Answer ... Generally, Kazakh mining companies are subject to corporate income tax, withholding tax and value added tax. Mining companies are also subject to the following subsoil use taxes:
- signature bonus;
- payment on compensation of historical costs (PCHC);
- mineral extraction tax (MET);
- a fee for land plot use; and
- an environmental fee.
Mining companies may also be subject to other taxes and obligatory payments, such as licence fees and vehicle tax.
Signature bonus: The signature bonus is a lump-sum payment to be paid upon the acquisition of a subsoil use right (SUR) for a particular contract territory (subsoil plot). A signature bonus must also be paid where the contract territory (subsoil plot) is increased.
Where the SUR is obtained on the basis of a subsoil use contract (SUC), the bonus shall be paid according to the following rates:
- 280 monthly calculated indicators (MCIs) (approximately $1,820) for exploration SUCs; and
- at least 500 MCIs (approximately $3,250) for production SUCs or combined exploration and production SUCs.
The above rates also apply to exploration or mining licences issued upon results of an auction.
Where the SUR is obtained on the basis of a subsoil use licence (SUL), the bonus shall be paid at the following rates (except where a licence is issued as the result of an auction):
- 100 MCIs (approximately $650) for exploration licences;
- 50 MCIs (approximately $325) for mining licences; and
- 2,000 MCIs (approximately $13,000) for geological survey licences.
PCHC: PCHC is a fixed payment to compensate the state for costs incurred in conducting the geological survey and developing infrastructure in the respective contract territory (subsoil plot) prior to execution of the SUC or obtainment of the SUL. The PCHC rate is determined by the respective state authorities.
PCHC shall be paid to the budget in the following forms:
- as PCHC in the amount determined under the confidentiality agreement minus the payment on the acquisition of state-owned geological information; and
- as payment on the acquisition of state-owned geological information in the amount determined under the confidentiality agreement.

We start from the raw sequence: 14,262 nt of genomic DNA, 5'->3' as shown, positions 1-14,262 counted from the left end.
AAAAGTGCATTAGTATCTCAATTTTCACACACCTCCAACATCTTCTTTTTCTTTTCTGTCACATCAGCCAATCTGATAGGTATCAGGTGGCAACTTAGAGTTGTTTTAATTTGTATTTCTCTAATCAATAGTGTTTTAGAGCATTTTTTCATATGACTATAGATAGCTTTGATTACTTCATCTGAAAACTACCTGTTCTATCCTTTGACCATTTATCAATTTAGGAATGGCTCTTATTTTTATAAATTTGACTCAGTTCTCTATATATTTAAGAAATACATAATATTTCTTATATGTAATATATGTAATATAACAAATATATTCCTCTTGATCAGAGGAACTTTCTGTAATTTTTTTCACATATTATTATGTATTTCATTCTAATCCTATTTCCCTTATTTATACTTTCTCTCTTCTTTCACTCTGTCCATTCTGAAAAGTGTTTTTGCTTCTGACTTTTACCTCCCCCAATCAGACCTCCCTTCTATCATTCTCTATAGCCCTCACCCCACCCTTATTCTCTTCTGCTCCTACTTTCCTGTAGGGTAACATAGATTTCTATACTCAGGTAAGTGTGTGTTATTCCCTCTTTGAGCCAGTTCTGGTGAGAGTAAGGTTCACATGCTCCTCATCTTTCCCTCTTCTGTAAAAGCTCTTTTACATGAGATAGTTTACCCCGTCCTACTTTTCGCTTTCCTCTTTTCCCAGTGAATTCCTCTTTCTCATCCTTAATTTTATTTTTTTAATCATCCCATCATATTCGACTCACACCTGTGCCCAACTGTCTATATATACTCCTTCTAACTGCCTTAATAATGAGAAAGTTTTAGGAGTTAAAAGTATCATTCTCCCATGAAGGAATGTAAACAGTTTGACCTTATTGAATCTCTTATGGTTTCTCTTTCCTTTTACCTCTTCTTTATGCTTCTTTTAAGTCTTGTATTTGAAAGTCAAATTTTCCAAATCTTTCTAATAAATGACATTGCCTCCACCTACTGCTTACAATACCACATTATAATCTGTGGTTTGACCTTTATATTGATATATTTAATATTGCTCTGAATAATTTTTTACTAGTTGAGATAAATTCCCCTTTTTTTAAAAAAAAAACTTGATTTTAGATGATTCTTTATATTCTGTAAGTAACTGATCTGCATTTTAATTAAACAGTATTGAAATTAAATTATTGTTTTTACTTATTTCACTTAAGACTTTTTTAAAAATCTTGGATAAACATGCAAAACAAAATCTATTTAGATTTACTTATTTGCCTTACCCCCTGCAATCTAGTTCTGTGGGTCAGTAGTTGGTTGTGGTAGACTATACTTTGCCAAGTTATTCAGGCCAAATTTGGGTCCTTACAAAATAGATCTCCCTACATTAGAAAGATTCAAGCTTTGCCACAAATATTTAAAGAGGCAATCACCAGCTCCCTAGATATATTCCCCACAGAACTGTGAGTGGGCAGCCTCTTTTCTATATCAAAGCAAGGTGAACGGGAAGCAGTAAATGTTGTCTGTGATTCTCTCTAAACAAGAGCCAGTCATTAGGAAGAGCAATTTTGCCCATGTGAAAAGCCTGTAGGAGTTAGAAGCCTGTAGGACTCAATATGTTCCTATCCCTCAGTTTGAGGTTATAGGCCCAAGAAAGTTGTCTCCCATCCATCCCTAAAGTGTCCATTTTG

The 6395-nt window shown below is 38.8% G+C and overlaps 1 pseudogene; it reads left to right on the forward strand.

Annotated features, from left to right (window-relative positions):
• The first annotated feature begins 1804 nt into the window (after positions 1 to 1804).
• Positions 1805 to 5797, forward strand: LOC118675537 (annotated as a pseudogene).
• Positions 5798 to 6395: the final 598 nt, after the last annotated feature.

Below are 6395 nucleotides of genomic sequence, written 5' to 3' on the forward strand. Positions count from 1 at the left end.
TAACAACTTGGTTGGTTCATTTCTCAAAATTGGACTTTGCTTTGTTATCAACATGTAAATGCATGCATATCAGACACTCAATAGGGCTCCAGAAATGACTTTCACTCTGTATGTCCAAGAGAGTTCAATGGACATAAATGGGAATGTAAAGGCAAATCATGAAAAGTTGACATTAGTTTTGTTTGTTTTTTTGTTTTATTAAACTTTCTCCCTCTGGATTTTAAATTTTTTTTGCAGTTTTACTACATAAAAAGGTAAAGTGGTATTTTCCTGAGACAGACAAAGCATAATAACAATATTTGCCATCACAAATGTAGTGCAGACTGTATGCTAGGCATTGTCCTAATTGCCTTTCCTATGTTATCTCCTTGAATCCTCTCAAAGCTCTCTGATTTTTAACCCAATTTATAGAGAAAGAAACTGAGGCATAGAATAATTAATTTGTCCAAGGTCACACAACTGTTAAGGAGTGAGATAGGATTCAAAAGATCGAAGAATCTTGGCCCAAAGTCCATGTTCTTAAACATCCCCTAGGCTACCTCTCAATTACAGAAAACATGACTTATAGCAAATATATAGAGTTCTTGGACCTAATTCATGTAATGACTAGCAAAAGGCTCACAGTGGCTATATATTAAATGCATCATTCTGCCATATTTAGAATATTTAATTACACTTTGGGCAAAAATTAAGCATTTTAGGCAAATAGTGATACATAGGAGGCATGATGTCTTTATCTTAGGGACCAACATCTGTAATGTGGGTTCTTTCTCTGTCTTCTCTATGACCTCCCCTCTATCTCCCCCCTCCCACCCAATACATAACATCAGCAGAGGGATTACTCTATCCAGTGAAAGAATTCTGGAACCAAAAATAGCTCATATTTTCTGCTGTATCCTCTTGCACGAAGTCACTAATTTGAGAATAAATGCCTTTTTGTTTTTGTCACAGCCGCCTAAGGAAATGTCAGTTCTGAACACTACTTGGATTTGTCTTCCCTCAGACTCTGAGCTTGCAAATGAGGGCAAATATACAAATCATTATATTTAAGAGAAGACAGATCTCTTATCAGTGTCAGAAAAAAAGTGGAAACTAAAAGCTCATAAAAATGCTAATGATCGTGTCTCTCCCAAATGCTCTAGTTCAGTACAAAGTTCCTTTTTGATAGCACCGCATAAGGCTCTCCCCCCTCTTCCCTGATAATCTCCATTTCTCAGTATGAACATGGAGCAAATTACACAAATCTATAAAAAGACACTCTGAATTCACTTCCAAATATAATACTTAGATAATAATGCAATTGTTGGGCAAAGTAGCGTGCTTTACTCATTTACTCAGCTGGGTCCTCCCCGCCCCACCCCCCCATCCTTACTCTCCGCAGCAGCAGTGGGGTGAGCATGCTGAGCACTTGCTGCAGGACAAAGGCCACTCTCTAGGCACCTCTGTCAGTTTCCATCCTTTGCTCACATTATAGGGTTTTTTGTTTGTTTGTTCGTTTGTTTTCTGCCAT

PCHC is not applicable to the mining companies that have an SUL for the territory which was not used for subsoil use purposes prior to 1 January 2018.
MET: MET is levied on the physical volume of minerals (ie, the taxable volume of extinguished reserves) extracted by a mining company. MET must be paid separately for each type of extracted mineral, at rates which vary from 0% to 18.5%.
The MET tax base is determined on the basis of the value of the taxable volume of the extinguished reserves calculated in the following order:
- on the basis of the average stock exchange price in respect of minerals that have official price quotations on the London Metal Exchange or the London Bullion Market Association;
- on the basis of the weighted average sale price in respect of all other minerals which are to be sold; and
- on the basis of the actual mining costs and primary processing (enrichment), increased by 20% in respect of all other minerals which are to be transferred for further processing and/or utilisation for own production needs.
Fee for land plot use (rent payments): Mining companies that have an exploration or mining licence must pay a fee for land plot use. The rate depends on the period of use and the type of licence. Thus, the fee for land plot use under an exploration licence is levied for each block in the following amounts:
- 15 MCIs (approximately $98) where the duration of the licence is between one month and 36 months;
- 23 MCIs (approximately $150) where the duration of the licence is between 37 months and 60 months;
- 32 MCIs (approximately $208) where the duration of the licence is between 61 months and 84 months; and
- 60 MCIs (approximately $390) where the duration of the licence is more than 85 months.
The fee for land plot use under a mining licence is levied in the amount of 450 MCIs (approximately $2,925) for each square kilometre.
Environmental fee: An environmental fee is payable by mining companies for the actual volume of environmental emissions and the disposal of manufacturing waste. Environmental fees are levied in the following order: